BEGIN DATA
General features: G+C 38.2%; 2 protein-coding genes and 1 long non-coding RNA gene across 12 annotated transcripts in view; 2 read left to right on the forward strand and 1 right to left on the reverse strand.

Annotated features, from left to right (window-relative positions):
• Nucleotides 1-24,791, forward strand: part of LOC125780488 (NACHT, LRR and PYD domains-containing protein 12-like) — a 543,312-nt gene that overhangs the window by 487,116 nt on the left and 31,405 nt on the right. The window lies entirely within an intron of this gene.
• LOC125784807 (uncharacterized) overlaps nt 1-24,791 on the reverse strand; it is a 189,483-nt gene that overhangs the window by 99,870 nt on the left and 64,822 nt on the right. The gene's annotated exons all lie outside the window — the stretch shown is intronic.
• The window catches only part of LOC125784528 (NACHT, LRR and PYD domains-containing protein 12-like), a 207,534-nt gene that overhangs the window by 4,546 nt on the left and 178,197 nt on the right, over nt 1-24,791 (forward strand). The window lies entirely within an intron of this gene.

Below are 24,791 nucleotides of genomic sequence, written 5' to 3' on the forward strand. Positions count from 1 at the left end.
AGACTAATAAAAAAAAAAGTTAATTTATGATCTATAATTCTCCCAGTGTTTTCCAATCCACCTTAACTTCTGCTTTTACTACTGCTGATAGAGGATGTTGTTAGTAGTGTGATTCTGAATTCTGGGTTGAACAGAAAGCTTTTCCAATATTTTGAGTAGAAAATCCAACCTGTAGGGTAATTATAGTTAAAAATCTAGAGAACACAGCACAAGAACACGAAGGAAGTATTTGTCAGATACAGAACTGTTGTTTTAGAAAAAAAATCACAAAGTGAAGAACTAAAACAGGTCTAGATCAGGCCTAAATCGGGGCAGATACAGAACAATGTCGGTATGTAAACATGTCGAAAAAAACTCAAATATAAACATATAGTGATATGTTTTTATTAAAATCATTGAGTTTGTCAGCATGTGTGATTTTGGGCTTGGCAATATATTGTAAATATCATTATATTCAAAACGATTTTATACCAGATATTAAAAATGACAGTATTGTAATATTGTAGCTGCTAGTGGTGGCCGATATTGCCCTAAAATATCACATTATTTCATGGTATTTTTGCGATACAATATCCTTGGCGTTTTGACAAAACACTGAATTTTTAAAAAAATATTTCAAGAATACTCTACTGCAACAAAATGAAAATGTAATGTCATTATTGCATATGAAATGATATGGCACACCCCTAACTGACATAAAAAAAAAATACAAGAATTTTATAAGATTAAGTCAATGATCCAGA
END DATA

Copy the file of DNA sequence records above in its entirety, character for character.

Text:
General features: G+C 38.2%; 2 protein-coding genes and 1 long non-coding RNA gene across 12 annotated transcripts in view; 2 read left to right on the forward strand and 1 right to left on the reverse strand.

Annotated features, from left to right (window-relative positions):
• Nucleotides 1-24,791, forward strand: part of LOC125780488 (NACHT, LRR and PYD domains-containing protein 12-like) — a 543,312-nt gene that overhangs the window by 487,116 nt on the left and 31,405 nt on the right. The window lies entirely within an intron of this gene.
• LOC125784807 (uncharacterized) overlaps nt 1-24,791 on the reverse strand; it is a 189,483-nt gene that overhangs the window by 99,870 nt on the left and 64,822 nt on the right. The gene's annotated exons all lie outside the window — the stretch shown is intronic.
• The window catches only part of LOC125784528 (NACHT, LRR and PYD domains-containing protein 12-like), a 207,534-nt gene that overhangs the window by 4,546 nt on the left and 178,197 nt on the right, over nt 1-24,791 (forward strand). The window lies entirely within an intron of this gene.

Below are 24,791 nucleotides of genomic sequence, written 5' to 3' on the forward strand. Positions count from 1 at the left end.
AGACTAATAAAAAAAAAAGTTAATTTATGATCTATAATTCTCCCAGTGTTTTCCAATCCACCTTAACTTCTGCTTTTACTACTGCTGATAGAGGATGTTGTTAGTAGTGTGATTCTGAATTCTGGGTTGAACAGAAAGCTTTTCCAATATTTTGAGTAGAAAATCCAACCTGTAGGGTAATTATAGTTAAAAATCTAGAGAACACAGCACAAGAACACGAAGGAAGTATTTGTCAGATACAGAACTGTTGTTTTAGAAAAAAAATCACAAAGTGAAGAACTAAAACAGGTCTAGATCAGGCCTAAATCGGGGCAGATACAGAACAATGTCGGTATGTAAACATGTCGAAAAAAACTCAAATATAAACATATAGTGATATGTTTTTATTAAAATCATTGAGTTTGTCAGCATGTGTGATTTTGGGCTTGGCAATATATTGTAAATATCATTATATTCAAAACGATTTTATACCAGATATTAAAAATGACAGTATTGTAATATTGTAGCTGCTAGTGGTGGCCGATATTGCCCTAAAATATCACATTATTTCATGGTATTTTTGCGATACAATATCCTTGGCGTTTTGACAAAACACTGAATTTTTAAAAAAATATTTCAAGAATACTCTACTGCAACAAAATGAAAATGTAATGTCATTATTGCATATGAAATGATATGGCACACCCCTAACTGACATAAAAAAAAAATACAAGAATTTTATAAGATTAAGTCAATGATCCAGA